Hoi An to Hue

I woke up in Hoi An after a night out with a French-Canadian couple and an Israeli chap named Yuval (or just “Yuvey”). We played pool at a local haunt while the rain fell in a heavy downpour. I ended up trudging through it to return to my hotel room, ready to depart for Hue in the morning. Should’ve seen it as a bad omen.

When we left Hoi An—‘we’ being me and Yuvey—the sun was out. But about 30 minutes into the ride the skies started spitting. My rain poncho was doing little to keep me dry and the dye from my red bandana was leaking all over the poncho, turning my fingertips pink.

Luckily, the rain managed to hold off as we rode through the Hai Van Pass, which was just stunning. It’s a little-travelled road through the mountains north of Da Nang, through which only motorists travel, as a tunnel was recently built through the mountain to permit trucks and other commercial vehicles. All the better. The pass overlooks more gorgeous mountain, as well as the ocean to the east—all of it safe from the perils of huge, lumbering trucks. Once we passed through, though, the rain returned and pretty much hung around for the rest of the two hour trek to Hue. And I’m not talking about a spring shower or anything. This rain was fierce, like the kind that drops in huge globs that slap and poke your skin.

Hai Van
Hai Van Pass

It was brutal. In short time I was completely soaked through from shoes to shirt. We passed through countless puddles that were in danger of flooding our engines, passing huge trucks that sprayed even more water all over us. It was also pretty cold, so I just hunkered down and clung to the (tenuous) truth that this couldn’t last forever. It was pretty shocking to see how this kind of weather does little to dissuade the Vietnamese from going out on their motorbikes. They’re everywhere, rain or shine—always with a rain poncho handy.

When we arrived in Hue I was in a pissy mood and just wanted to find a hotel or hostel. We eventually found a pretty cool hostel with a lot of fellow travelers and backpackers, as well as pool tables, music, guitars, a friendly staff, and plenty of booze. I opened my wallet to discover it was completely soaked through, making me grateful for the plastic material used in Vietnamese dong. The quarters were decent and it didn’t take long for my mood to improve, despite the rain that refused to let up.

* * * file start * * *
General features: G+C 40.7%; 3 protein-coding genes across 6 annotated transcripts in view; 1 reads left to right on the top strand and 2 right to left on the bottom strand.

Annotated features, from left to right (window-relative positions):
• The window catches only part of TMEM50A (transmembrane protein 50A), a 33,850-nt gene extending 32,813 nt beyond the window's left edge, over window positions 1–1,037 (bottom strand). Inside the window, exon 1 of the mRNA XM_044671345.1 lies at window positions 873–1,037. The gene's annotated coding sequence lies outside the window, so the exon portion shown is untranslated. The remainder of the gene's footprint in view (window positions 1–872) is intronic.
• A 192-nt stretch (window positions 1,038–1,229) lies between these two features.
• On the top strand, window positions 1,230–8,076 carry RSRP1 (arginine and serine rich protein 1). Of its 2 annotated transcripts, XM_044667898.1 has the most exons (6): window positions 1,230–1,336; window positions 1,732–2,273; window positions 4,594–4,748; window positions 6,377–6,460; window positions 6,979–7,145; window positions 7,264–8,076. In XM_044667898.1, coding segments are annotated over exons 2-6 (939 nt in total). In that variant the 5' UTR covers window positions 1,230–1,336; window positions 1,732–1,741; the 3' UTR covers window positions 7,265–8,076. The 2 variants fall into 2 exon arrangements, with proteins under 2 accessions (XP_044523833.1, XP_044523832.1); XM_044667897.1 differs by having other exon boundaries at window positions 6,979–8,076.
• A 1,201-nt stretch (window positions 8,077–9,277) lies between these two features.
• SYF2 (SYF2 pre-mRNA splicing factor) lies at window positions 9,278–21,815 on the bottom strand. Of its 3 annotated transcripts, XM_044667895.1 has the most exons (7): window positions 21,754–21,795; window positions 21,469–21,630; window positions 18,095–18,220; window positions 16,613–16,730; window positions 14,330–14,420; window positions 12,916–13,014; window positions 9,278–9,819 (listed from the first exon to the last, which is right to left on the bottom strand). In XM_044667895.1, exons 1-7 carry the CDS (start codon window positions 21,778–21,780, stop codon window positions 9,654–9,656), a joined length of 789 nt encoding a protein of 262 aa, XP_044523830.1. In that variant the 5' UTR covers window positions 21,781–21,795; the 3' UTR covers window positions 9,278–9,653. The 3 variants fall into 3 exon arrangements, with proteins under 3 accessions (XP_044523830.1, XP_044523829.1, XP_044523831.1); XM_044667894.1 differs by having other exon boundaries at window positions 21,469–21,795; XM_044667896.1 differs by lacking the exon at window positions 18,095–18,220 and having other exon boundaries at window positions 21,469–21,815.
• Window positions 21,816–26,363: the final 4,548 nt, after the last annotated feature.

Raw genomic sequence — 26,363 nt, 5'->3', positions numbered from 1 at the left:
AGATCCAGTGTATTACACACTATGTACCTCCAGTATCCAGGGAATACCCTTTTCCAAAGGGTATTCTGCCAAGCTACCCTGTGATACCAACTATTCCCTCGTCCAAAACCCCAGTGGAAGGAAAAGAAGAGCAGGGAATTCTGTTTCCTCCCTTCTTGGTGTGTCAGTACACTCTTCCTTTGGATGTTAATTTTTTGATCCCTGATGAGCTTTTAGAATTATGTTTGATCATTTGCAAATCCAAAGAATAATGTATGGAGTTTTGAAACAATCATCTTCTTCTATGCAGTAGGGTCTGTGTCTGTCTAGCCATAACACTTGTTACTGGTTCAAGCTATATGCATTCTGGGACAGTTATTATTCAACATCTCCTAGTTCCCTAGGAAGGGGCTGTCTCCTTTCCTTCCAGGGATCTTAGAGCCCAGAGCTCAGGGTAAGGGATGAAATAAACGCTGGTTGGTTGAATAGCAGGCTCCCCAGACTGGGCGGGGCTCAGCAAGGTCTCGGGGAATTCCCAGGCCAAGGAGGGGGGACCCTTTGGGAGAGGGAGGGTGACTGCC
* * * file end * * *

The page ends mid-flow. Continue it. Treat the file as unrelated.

Rainy Road to Hue
Rain on the road to Hue

Yuvey and I met an American dude named Mike from Oregon who’s currently in the process of expatriating, most likely to Vietnam. He’s trying to get a job teaching English in Saigon, where the pay is supposed to be pretty decent because of how desperate they are for English teachers. In between rain showers, Mike and I had a chance to visit an old Buddhist monastery. It was pretty neat, I guess.

Hue is an ancient city with a lot of history. During the war it was completely leveled, so it’s mostly rebuilt now. I had coffee with a local man who spoke fairly decent English. He told me he had fought for the South for a year before the fall of Saigon, and that after the war ended he was sentenced to work on a farming commune. His brother, who fought of the South for three years, was sentenced to a prison camp in the north for three years, but he was eventually released. He had some coded yet harsh words for the Vietnamese government, and I had to agree with him. He also claimed to have a cousin who emigrated to Boston during the war and now drives a taxi there. I told him I might have taken a fare with him once.

I’ll probably stay in Hue another couple days. It’s quiet and rainy and I want to catch up on some reading and writing. The plan is to head back into the mountains: Khe Sanh (which was the site of a major battle during the war), then up to Phong Nha, where there’s a massive cave system.

Hue Pagoda 1

Hue Pagoda 2

Hue Pagoda 3

Hue Pagoda 4

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